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PRINTED BY: Bukola Fasalojo <[email protected]>. Printing is for personal, private use only. No part of this book may be reproduced or transmitted without publisher's prior permission. Violators will be prosecuted. Check and improve your understanding of this chapter using self-assessment questions and a personalized study plan, a video case study, and an eText all at www . myomlab . com . OPERATIONS IN PRACTICE Quality at the Four Seasons Canary Wharf 1 The first Four Seasons Hotel opened over 45 years ago. Since then the company has grown to 81 properties in 34 countries. Famed for its quality of service, the hotel group has won countless awards including the prestigious Zagat survey, numerous AAA Five Diamond Awards and it is also one of only 14 organizations that have been on the Fortune magazine’s list of ‘100 Best Companies to Work For’ every year since it launched in 1998, thus ranking as ‘top hotel chain’ internationally. From its inception the group has had the same guiding principle, ‘to make the quality of our service our competitive advantage’. The company has what it calls its Golden Rule: ‘Do to others (guests and staff) as you would wish others to do to you’. It is a simple rule, but it guides the whole organization’s approach to quality. Quality service is our distinguishing edge and the company continues to evolve in that direction. We are always looking for better, more creative and innovative ways of serving our guests ’, says Michael Purtill, the General Manager of the Four Seasons Hotel Canary Wharf in London. ‘ We have recently refined all of our operating standards across the company, enabling us to further enhance the personalized, intuitive service that all our guests receive. All employees are empowered to use their creativity and judgement in delivering exceptional service and making their own decisions to enhance our guests’stay. For example, one morning an employee noticed that a guest had a flat tyre on their car and decided on his own accord to change it for them, which was very much appreciated by the guest. The golden rule means that we treat our employees with dignity, respect and appreciation. This approach encourages them to be equally sensitive to our guests’needs and offer sincere and genuine service that exceeds expectations. Just recently one of our employees accompanied a guest to the hospital and stayed there with him for the entire afternoon. He wanted to ensure that the guest wasn’t alone and was given the medical attention he needed. The following day that same employee took the initiative to return to the hospital (even though it was his day off) to visit and made sure that the guest’s family in America was kept informed about his progress. We ensure that we have an ongoing focus on recognizing these successes and publicly praise and celebrate all individuals who deliver these warm, spontaneous, thoughtful touches. 534 535 Operations Management, 7th Edition Page 2 of 34
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International Journal of Innovation, Management and Technology, Vol. 1, No. 4, October 2010 ISSN: 2010-0248 398 Abstract —In any business–to-customer (B2C) type of environment, satisfying a customer is the ultimate goal and objective. More often than not, it can be quite an issue. This is perhaps due to the fact that organizations sometimes do not really understand of what actually goes on in a customer’s mind. As such, this predicament has provided as a challenging task to most business conglomerates that places strong emphasis on customer relations. Although many researches and studies were conducted on the actual working of the customer's mind, till today it is a still a mystery. Therefore, this research focused on the measurement of customer satisfaction through delivery of service quality in the banking sector in Malaysia. A quantitative research was used to study the relationship between service quality dimensions and customer satisfaction. Assurance has positive relationship but it has no significant effect on customer satisfaction. Reliability has negative relationship but it has no significant effect on customer satisfaction. Tangibles have positive relationship and have significant impact on customer satisfaction. Empathy has positive relationship but it has no significant effect on customer satisfaction. Responsiveness has positive relationship but no significant impact on customer satisfaction. The study highlights implications for marketers in banking industry for improvement in delivery of service quality. Index Terms —Assurance, Empathy, Reliability, Responsiveness, Tangibles. I. INTRODUCTION The objective of this paper is to seek and measure the level of customer satisfaction and services rendered in the banking industry in Malaysia. As a matter of fact, many banks subscribe to the fact that high customer satisfaction will lead to greater customer loyalty (Yi, 1991; Anderson and Sullivan, 1993; Boulding et al., 1993) which, in turn, leads to future revenue (Fornell, 1992; Bolton, 1998). For that matter, many organizations (including banks) that resorted to having superior service quality have been found to be market leaders in terms of sales and long-term customer loyalty and retention (Anderson and Sullivan, 1993; Boulding et al., 1993; Eklo¨ f and Westlund, 2002). Examples of such banks include Hongkong & Shanghai Bank (HSBC), Standard & Chartered (Stand Chart), Citi Bank , just to mention a few. Highlight a section that you want to designate with a Manuscript received August 18, 2010. Jayaraman Munusamy is an Associate Professor at Limkokwing University of Creative Technology. E-mail: [email protected] Shankar Chelliah is a lecturer at the School of Management, Universiti Sains Malaysia. E-mail: [email protected] certain style, then select the appropriate name on the style menu. The style will adjust your fonts and line spacing. II. INDUSTRY In Malaysia, the banking industry is substantially backed by the commercial banks, investment banks, and Islamic banks. Together, they represent as the primary mobiliser of funds and as the main source of financing to support the national economic activities. Meanwhile, the non-banking financial intermediaries, comprising development financial institutions, provident and pension funds insurance companies, and takaful operators, complement the banking institutions in mobilising savings and meeting the financial needs of the economy. Banking policies, rights and guidelines comes under the purview of the Central Bank or commonly known as Bank Negara. Guided by the principle that it should act only in the economic interest of the nation, this Bank should not profit as a primary consideration. Based on that, the functions of Bank Negara are carried out within the context of promoting economic growth, plus a high level of employment, maintaining price stability and finally, a reasonable balance in the country's international payments position, eradicating poverty and restructuring society. In particular, the Central Bank ensures that the availability and cost of money and credit in the economy are consonant with national macroeconomic objectives. In this respect, the Bank acts as the banker for currency issue, keeper of international reserves and safeguarding the value of the ringgit, banker and financial adviser to the Government, agency responsible for monetary policy and management of the financial system and banker to the banks. As Malaysia practices the `open enterprise’ policy, banks in the country are free to compete against one another. However, there remains a deep concern on what kind of pull that these banks can impact upon their customers in order to entice and retain their customers. Moving from a product and sales philosophy to a marketing philosophy gives the bank a better chance to beat the competition.Submit your manuscript electronically for review. III. PROBLEM STATEMENT This paper, at the same time provides a brief review of some of the relevant approaches that have been used for the measurement of customer satisfaction. It then discusses different views that have been developed in relation to the transferability of satisfaction measures across industries and Service Quality Delivery and Its Impact on Customer Satisfaction in the Banking Sector in Malaysia Jayaraman Munusamy, Shankar Chelliah and Hor Wai Mun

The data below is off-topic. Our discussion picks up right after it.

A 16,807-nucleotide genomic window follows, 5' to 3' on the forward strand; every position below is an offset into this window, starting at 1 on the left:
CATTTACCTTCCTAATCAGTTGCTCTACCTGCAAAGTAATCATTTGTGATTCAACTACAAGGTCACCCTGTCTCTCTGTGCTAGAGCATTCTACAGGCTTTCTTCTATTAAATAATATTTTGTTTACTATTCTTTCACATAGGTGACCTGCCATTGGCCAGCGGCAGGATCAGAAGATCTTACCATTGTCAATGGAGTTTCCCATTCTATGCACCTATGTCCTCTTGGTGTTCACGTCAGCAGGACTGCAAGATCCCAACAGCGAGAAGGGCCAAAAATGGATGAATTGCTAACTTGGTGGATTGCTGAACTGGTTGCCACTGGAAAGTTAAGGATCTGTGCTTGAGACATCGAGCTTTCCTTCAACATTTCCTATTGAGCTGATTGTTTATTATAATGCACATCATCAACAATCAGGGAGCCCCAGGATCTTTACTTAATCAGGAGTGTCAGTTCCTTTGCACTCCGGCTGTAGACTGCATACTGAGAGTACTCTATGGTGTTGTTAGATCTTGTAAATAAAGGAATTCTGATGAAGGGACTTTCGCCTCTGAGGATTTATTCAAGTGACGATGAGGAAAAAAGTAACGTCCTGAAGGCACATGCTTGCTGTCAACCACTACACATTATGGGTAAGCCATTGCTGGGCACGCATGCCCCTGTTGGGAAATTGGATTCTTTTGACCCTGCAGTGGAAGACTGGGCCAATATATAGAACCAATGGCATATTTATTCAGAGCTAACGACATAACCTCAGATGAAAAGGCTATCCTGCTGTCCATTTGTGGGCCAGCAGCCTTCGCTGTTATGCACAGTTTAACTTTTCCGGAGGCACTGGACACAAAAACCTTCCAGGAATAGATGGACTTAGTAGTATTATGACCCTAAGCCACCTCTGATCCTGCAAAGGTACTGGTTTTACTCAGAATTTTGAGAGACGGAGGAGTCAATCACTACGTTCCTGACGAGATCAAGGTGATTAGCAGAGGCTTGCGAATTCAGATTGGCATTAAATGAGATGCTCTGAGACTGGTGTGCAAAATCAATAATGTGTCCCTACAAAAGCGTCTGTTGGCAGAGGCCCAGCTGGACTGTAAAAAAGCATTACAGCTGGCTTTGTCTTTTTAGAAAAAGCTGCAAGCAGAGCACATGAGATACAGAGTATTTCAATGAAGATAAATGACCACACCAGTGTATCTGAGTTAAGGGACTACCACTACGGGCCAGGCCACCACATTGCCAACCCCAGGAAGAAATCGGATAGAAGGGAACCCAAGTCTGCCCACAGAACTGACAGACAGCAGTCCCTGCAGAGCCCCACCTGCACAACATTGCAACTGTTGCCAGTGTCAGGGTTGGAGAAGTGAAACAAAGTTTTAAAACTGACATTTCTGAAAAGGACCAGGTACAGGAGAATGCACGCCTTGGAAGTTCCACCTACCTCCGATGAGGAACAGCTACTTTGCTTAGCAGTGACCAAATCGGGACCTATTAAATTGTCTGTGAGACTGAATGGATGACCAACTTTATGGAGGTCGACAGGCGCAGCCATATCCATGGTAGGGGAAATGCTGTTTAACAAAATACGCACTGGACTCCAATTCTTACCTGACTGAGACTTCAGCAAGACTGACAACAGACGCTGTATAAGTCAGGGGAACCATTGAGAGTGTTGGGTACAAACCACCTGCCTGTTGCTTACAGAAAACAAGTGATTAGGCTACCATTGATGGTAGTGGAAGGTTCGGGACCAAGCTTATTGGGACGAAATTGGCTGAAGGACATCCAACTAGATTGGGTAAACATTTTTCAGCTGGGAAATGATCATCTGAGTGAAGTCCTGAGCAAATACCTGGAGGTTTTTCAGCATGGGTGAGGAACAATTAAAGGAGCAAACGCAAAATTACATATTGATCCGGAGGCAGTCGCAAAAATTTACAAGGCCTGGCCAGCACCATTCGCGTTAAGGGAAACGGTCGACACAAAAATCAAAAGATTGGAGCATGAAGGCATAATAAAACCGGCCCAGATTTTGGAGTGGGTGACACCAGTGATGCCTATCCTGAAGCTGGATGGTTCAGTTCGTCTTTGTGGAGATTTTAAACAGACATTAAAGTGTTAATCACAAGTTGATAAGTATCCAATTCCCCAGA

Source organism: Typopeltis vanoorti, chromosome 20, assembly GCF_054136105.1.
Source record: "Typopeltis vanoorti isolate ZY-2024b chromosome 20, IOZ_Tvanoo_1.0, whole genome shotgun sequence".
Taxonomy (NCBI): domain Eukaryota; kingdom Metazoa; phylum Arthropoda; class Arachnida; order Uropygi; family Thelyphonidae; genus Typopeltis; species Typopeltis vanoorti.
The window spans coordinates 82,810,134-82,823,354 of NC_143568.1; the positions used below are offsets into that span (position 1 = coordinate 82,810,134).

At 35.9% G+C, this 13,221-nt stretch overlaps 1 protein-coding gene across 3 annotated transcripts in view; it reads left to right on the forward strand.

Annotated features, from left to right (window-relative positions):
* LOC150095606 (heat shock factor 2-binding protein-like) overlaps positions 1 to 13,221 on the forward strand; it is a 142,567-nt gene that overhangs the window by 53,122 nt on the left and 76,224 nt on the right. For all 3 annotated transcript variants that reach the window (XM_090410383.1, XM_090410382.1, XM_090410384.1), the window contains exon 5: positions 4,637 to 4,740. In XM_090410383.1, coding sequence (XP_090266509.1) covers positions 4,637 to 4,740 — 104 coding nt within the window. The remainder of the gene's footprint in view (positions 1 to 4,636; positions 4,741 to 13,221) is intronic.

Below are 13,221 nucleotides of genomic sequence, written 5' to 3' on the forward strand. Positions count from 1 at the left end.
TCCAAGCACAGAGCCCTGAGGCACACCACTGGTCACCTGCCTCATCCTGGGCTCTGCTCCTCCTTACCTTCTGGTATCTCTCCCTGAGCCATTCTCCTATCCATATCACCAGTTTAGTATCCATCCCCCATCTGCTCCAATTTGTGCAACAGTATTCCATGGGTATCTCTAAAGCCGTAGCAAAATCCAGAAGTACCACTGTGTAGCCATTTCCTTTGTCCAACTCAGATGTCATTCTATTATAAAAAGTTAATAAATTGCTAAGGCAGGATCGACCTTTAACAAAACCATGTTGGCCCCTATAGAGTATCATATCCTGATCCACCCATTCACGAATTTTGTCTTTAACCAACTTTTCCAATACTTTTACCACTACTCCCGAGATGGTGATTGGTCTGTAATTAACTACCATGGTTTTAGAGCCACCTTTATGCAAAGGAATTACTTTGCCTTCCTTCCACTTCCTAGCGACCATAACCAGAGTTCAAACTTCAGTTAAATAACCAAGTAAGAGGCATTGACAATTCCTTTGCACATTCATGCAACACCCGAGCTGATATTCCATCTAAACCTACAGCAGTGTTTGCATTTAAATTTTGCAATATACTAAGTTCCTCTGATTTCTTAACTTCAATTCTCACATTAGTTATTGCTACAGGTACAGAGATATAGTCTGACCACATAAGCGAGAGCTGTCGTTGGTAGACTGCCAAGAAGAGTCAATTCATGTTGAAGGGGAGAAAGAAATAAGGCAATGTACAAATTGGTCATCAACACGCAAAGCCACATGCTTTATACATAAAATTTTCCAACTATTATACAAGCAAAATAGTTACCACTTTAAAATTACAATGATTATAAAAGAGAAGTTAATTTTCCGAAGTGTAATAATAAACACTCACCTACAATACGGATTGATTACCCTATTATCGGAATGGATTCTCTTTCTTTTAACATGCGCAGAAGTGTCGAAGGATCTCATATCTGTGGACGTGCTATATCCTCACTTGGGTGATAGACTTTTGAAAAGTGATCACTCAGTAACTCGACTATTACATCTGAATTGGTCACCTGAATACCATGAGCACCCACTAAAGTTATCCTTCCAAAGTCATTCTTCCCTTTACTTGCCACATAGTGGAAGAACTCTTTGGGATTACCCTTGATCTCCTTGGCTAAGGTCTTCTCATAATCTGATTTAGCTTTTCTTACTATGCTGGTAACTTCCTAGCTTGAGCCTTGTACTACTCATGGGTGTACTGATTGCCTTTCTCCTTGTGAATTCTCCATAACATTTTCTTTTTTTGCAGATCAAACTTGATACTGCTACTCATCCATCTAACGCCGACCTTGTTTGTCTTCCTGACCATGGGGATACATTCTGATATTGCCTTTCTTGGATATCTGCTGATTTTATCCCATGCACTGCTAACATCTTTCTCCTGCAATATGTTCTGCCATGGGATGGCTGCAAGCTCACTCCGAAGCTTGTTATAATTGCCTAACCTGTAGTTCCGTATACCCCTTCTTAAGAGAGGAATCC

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International Journal of Innovation, Management and Technology, Vol. 1, No. 4, October 2010 ISSN: 2010-0248 399 outlines the research questions addressed in this investigation. One of the main problems faced by consumers when it comes to banking is issue of the banking hours being too rigid and not flexible. Usually, most banks operating hours are from Mondays to Fridays –begins operation from 9.30 - 4.30pm. Prior to this, banks used to operate services beginning from 10 am in the morning and ending at 4 pm from Mondays to Fridays, but due to consumer demand, the trend changed, with the banks beginning services an hour earlier. Despite the practice of beginning services half-an-hour earlier, some banks that are positioned in shopping malls and department stores will still have to open for service at 10 am, as the shopping malls and department stores open up for business. Besides the banking hours, other issue consumers also are facing in queuing up at some banks. Standing in line for a long time at the banks is non-productive and a sheer waste of time. As such, most banks now have developed a way to address consumer problems. A suggestion box placed at the foyer or entrance of the bank or a well-conducted survey is a good start to learn about consumer needs. For the purpose of this Paper, feedbacks from the survey revealed the reasons that led to customer satisfaction. It was demonstrated that in order to maintain the grip on customer, many banks have now set up suggestion and complaint avenues such as hotlines, 24-hour call services and online services. At a glance, the issues in relative to consumer banking have seen some changes in the past decade, specifically:- the economy crisis during the 90s’ the wake of the bank mergers the change in banks’ operation hours the introduction of the telephone banking the rapid growing of the internet banking the growth of spending power of the Generation Y customers the growth of the Islamic banking IV. LITERATURE REVIEW A. Customer Satisfaction Before proceeding further, it is best that one fully understands the definition of the phrase ‘Customer Satisfaction`. The phrase does not only express a happy customer, but rather complex than that. Customer satisfaction is actually a term most widely used in the business and commerce industry. It is a business term explaining about a measurement of the kind of products and services provided by a company to meet its customer’s expectation. To some, this may be seen as the company’s key performance indicator (KPI). In a competitive marketplace where businesses compete for customers, customer satisfaction is seen as a key differentiator and increasingly has become a key element of business strategy. There is a substantial body of empirical literature that establishes the benefits of customer satisfaction for firms. It is well established that satisfied customers are key to long-term business success (Kristensen et al., 1992; Zeithami et al., 1996; McColl-Kennedy and Scheider, 2000). It also defined as a global issue that affects all organizations, regardless of its size, whether profit or non-profit, local or multi-national. Companies that have a more satisfied customer base also experience higher economic returns (aker and Jocobsson, 1994; Bolton, 1998; Yeung et al., 2002). Consequently, higher customer satisfaction leads to greater customer loyalty (Yi, 1991; Anderson and Sulivan, 1993 Boulding et al., 1993) which in turn leads to higher future revenue (Fornell, 1992; Bolton, 1998). For that matter, many market leaders are found to be highly superior-customer-service orientated. They have been rewarded with high revenue and customer retention as well. For that matter, organizations in the same market sector are compelled to assess the quality of the services that they provide in order to attract and retain their customers. Apparently, many researchers conceptualize customer satisfaction as an individual’s feeling of pleasure (or disappointment) resulting from comparing the perceived performance or outcome in relation to the expectation (Oliver, 1981; Brandy and Robertson, 2001; Lovelock, Patterson and Walker, 2001). There are two general conceptualizations of satisfaction here, namely, the transaction-specific satisfaction and the cumulative satisfaction (Boulding et al., 1993; Jones and Suh, 2000; Yi and La, 2004). Transaction-specific satisfaction is the customer’s very own evaluation of his or her experience and reaction towards a particular service encounter (Cronii and Taylor, 1992; Boshoff and Gray, 2004). This reaction is expressed by the customer who experiences a product or service for the first time. Meanwhile, cumulative satisfaction refers to the customer’s overall evaluation of the consumption experience to date (Johnson, Anderson and Fornell, 1995); an own accumulation of contacts with services provided them from day-to-day. It is from this accumulation that customers establish a personal standard which is used to gauge service quality. However, in general, it is agreed that customer satisfaction measurement is a post-consumption assessment by the user, about the products or services gained (Churchill and Surprenant, 1982; Yuksel and Rimmington, 1988). B. Service Quality Without any doubt, service quality is very important component in any business related activity. This is especially so, to marketer a customer’s evaluation of service quality and the resulting level of satisfaction are perceived to affect bottom line measures of business success (lacobucci et al., 1994). Customer expectations are beliefs about a service that serve as standards against which service performance is judged (Zrithaml et al., 1993); which customer thinks a service provider should offer, rather than on what might be on offer (Parasuram et al., 1988). To some, service quality can also be defined as the difference between customer’s expectations for the service encounter and the perceptions of the service received. According to the service quality theory (Oliver, 1980), it is predicted that customers will judge that quality as ` low` if performance does not meet their expectations and quality as `high` when performance exceeds expectations. Closing this gap might require toning down the expectations or heightening the perception of what has actually been received by the customer (Parasuraman et al., 1985). According to Gronroos (1982), perceived quality of a given service is the result of an evaluation process since consumers often make comparison between the services they